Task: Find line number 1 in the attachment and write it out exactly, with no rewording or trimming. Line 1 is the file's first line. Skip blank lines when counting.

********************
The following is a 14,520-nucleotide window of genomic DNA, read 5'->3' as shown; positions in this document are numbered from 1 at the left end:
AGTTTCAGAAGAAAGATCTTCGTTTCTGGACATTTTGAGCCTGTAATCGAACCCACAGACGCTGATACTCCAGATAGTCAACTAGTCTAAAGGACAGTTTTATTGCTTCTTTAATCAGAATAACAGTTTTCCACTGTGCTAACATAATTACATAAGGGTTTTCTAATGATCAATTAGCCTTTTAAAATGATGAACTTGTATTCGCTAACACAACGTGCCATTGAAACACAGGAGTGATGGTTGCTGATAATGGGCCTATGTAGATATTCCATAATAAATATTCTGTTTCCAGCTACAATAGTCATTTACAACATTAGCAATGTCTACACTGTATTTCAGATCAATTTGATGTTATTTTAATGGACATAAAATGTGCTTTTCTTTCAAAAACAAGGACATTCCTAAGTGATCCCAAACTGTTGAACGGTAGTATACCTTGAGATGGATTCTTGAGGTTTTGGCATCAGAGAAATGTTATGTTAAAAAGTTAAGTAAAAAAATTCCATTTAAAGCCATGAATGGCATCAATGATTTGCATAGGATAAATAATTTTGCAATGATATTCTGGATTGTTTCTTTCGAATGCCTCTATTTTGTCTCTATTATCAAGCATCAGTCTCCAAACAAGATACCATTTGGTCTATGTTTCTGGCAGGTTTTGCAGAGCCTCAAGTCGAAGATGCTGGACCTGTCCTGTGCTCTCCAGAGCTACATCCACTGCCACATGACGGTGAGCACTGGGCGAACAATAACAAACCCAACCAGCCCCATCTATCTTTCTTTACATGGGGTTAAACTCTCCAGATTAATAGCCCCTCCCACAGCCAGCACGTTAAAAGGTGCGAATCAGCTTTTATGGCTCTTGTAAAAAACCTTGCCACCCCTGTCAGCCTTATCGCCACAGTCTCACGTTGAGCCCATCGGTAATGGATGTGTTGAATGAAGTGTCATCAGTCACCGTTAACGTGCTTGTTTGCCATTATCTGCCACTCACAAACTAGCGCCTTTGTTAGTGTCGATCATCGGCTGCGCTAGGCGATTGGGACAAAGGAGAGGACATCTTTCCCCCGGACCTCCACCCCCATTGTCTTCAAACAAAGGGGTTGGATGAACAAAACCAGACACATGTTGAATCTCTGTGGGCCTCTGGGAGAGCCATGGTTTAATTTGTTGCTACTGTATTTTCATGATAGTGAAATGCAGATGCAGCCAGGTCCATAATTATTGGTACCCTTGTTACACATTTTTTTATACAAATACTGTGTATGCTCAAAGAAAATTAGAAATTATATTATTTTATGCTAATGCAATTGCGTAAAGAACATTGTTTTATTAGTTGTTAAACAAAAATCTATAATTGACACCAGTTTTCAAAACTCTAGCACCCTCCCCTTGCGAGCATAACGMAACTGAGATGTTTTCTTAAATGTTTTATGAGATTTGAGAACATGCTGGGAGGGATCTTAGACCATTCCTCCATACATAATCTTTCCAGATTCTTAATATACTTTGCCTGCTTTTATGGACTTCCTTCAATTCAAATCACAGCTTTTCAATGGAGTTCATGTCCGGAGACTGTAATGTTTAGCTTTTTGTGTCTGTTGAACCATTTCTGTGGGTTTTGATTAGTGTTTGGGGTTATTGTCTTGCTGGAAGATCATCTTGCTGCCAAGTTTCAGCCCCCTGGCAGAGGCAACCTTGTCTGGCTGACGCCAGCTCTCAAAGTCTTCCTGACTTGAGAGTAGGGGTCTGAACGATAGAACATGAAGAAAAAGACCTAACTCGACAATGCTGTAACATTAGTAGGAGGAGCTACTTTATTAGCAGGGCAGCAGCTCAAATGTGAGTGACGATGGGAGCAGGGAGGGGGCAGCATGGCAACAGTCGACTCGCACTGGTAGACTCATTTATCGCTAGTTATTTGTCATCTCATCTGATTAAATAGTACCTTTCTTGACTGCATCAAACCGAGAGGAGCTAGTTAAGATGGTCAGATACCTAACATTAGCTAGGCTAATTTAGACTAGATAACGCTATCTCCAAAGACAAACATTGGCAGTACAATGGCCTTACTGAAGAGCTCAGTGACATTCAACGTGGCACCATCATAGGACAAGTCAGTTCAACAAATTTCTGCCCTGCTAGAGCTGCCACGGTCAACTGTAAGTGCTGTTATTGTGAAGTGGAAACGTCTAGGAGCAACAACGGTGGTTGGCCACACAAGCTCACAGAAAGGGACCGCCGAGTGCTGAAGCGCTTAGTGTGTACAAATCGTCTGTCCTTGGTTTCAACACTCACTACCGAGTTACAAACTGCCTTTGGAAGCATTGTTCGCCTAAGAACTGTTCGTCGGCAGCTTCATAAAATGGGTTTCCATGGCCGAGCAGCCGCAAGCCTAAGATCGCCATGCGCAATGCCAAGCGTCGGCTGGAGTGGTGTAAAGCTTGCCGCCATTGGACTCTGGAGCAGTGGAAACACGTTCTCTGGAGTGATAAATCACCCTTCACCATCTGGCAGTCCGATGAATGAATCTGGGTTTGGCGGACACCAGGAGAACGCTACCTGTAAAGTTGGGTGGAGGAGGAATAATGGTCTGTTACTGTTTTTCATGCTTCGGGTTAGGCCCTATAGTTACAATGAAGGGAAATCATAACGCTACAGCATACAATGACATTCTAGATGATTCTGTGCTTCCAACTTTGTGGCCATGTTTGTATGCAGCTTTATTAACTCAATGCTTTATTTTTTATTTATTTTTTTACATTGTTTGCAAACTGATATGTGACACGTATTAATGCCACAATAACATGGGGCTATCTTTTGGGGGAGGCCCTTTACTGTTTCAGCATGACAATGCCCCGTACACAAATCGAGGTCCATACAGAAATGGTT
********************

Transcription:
The following is a 14,520-nucleotide window of genomic DNA, read 5'->3' as shown; positions in this document are numbered from 1 at the left end: